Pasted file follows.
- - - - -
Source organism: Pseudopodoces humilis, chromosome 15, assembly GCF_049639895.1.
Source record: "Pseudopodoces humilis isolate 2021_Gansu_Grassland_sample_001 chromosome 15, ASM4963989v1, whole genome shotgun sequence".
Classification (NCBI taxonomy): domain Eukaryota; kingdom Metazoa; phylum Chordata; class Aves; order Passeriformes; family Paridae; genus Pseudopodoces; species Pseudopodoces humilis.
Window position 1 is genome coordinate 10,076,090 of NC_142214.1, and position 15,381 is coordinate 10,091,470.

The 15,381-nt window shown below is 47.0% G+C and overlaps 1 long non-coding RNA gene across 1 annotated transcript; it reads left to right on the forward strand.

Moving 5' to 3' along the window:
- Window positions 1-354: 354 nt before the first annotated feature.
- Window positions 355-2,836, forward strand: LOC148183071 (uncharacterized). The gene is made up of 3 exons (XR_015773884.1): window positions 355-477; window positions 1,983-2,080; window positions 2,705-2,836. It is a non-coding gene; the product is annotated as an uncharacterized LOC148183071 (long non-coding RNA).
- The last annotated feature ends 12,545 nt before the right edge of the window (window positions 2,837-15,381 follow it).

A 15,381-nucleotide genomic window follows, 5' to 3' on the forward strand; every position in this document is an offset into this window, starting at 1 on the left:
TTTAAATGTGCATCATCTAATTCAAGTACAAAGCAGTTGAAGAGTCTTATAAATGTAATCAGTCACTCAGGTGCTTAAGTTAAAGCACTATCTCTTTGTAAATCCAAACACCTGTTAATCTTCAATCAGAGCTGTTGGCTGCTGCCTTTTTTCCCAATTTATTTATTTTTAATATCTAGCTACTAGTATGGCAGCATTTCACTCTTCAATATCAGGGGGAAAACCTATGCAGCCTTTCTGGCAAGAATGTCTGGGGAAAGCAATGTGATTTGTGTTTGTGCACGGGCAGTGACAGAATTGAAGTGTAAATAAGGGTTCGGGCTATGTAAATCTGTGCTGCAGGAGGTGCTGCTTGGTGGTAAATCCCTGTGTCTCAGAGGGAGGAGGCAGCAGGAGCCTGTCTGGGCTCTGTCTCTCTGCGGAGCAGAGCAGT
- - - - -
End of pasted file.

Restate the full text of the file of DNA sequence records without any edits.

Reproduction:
Source organism: Pseudopodoces humilis, chromosome 15, assembly GCF_049639895.1.
Source record: "Pseudopodoces humilis isolate 2021_Gansu_Grassland_sample_001 chromosome 15, ASM4963989v1, whole genome shotgun sequence".
Classification (NCBI taxonomy): domain Eukaryota; kingdom Metazoa; phylum Chordata; class Aves; order Passeriformes; family Paridae; genus Pseudopodoces; species Pseudopodoces humilis.
Window position 1 is genome coordinate 10,076,090 of NC_142214.1, and position 15,381 is coordinate 10,091,470.

The 15,381-nt window shown below is 47.0% G+C and overlaps 1 long non-coding RNA gene across 1 annotated transcript; it reads left to right on the forward strand.

Moving 5' to 3' along the window:
- Window positions 1-354: 354 nt before the first annotated feature.
- Window positions 355-2,836, forward strand: LOC148183071 (uncharacterized). The gene is made up of 3 exons (XR_015773884.1): window positions 355-477; window positions 1,983-2,080; window positions 2,705-2,836. It is a non-coding gene; the product is annotated as an uncharacterized LOC148183071 (long non-coding RNA).
- The last annotated feature ends 12,545 nt before the right edge of the window (window positions 2,837-15,381 follow it).

A 15,381-nucleotide genomic window follows, 5' to 3' on the forward strand; every position in this document is an offset into this window, starting at 1 on the left:
TTTAAATGTGCATCATCTAATTCAAGTACAAAGCAGTTGAAGAGTCTTATAAATGTAATCAGTCACTCAGGTGCTTAAGTTAAAGCACTATCTCTTTGTAAATCCAAACACCTGTTAATCTTCAATCAGAGCTGTTGGCTGCTGCCTTTTTTCCCAATTTATTTATTTTTAATATCTAGCTACTAGTATGGCAGCATTTCACTCTTCAATATCAGGGGGAAAACCTATGCAGCCTTTCTGGCAAGAATGTCTGGGGAAAGCAATGTGATTTGTGTTTGTGCACGGGCAGTGACAGAATTGAAGTGTAAATAAGGGTTCGGGCTATGTAAATCTGTGCTGCAGGAGGTGCTGCTTGGTGGTAAATCCCTGTGTCTCAGAGGGAGGAGGCAGCAGGAGCCTGTCTGGGCTCTGTCTCTCTGCGGAGCAGAGCAGT